There seems to be need for clarification on my last post. My "gardening" story was excerpted from a training piece I produced for my youth volunteers a few years ago. I failed to realize that removing it from it's original context changed the reaction that some had to it.
Several comments on this blog centered around the idea that the farmer with a big field should go hire more help. If you're going to have a big garden, you're going to need lots of helpers (i.e. if you've got more kids in youth group than you know what to do with, get more people to disciple them). I agree. And as one commenter implied, it's really not all that radical of an idea. Good stuff.
However, that wasn't why I originally used the story in my training piece. The comments caught me off guard. I had originally used this story smack dab in the middle of a discussion of fruit (see Measuring Real Success). Basically, the story was designed to spark discussion about the QUALITY of fruit we see in our kids in relation to how thin we youth workers seem to spread ourselves. In the context of my string of posts, the discussion understandably went the QUANTITY route (an equally good discussion).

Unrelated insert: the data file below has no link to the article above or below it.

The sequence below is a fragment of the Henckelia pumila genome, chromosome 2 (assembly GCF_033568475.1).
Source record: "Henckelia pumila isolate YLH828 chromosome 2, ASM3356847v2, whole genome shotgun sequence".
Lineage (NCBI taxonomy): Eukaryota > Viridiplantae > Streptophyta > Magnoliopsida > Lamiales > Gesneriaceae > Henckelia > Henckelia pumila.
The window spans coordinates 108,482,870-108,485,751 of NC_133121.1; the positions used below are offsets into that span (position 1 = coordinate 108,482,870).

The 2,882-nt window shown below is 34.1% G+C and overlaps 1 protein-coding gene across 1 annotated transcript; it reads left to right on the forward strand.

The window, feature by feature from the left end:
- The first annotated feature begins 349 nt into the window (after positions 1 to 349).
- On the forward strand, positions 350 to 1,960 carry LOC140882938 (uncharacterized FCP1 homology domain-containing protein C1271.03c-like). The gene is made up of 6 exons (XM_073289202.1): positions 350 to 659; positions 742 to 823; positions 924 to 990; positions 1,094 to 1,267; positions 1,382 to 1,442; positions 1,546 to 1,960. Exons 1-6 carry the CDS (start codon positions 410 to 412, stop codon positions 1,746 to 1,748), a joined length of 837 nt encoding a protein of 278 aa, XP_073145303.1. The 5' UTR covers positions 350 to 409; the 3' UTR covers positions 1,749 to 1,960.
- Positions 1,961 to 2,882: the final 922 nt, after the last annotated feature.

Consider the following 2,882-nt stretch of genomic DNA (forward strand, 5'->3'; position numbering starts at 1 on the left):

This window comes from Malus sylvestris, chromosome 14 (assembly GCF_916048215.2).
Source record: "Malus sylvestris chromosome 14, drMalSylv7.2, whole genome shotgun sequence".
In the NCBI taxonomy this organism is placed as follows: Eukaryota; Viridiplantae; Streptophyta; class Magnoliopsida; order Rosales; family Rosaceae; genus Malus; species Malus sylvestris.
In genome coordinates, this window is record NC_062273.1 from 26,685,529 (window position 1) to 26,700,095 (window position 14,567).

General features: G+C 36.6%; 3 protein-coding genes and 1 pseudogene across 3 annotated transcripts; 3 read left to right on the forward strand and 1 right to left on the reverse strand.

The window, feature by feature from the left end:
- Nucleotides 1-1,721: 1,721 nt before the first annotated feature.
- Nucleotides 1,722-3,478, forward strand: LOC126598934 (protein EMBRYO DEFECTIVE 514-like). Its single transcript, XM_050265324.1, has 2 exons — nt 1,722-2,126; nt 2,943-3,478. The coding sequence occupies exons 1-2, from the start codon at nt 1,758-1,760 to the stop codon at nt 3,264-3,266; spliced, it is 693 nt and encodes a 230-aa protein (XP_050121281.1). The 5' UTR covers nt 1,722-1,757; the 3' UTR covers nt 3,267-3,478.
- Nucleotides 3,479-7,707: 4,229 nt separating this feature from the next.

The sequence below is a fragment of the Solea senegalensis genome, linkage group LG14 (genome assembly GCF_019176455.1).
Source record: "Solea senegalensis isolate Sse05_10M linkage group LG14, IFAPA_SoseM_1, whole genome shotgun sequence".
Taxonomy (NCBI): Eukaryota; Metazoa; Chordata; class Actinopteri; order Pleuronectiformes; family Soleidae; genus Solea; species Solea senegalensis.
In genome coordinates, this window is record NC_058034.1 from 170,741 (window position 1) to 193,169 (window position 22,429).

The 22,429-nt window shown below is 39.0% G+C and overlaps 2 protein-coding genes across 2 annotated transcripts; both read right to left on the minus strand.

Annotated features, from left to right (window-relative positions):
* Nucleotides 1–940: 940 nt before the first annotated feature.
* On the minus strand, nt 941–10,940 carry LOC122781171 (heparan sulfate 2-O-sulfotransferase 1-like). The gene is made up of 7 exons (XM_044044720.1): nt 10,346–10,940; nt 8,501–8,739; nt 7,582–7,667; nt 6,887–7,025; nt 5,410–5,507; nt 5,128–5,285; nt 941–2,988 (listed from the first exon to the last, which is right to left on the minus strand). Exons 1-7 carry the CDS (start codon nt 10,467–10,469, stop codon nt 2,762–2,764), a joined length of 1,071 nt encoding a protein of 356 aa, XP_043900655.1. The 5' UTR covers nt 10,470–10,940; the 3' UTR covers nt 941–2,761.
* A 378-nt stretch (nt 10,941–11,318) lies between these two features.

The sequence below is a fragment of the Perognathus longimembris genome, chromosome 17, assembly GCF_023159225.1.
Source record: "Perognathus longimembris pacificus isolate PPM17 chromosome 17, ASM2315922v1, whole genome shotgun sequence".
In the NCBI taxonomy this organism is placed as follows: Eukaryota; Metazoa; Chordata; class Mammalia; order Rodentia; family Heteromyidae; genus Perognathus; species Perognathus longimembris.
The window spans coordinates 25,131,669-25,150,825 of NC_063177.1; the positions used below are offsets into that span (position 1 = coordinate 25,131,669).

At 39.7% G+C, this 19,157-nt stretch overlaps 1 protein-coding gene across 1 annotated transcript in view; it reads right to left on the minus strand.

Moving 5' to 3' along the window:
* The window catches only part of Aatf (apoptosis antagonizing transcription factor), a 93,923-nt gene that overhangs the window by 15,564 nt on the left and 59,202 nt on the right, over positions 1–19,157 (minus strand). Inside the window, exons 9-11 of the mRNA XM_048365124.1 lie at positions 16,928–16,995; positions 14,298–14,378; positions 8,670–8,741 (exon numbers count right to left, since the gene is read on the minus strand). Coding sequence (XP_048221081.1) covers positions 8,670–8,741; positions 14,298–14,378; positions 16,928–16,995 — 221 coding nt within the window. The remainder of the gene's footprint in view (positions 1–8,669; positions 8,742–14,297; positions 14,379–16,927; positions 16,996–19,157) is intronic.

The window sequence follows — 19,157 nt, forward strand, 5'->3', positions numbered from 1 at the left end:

But I'm curious about the discussion this will generate. Assume:
- YOUR FARM IS TOO BIG (i.e. You've got more teens than you can feasibly disciple).
- THERE ARE NO HELPERS (i.e. You've tried to recruit adult disciplers but are unsuccessful - for whatever reason).
A) Put priority/energy in only the plants that will be most fruitful, knowing some plants will die.
B) Put equal priority in all plants, knowing that the quality of fruit will likely be lower for all the plants.
This is real. It's something we all struggle with. In youth ministry there's always more good to be done than time to do it!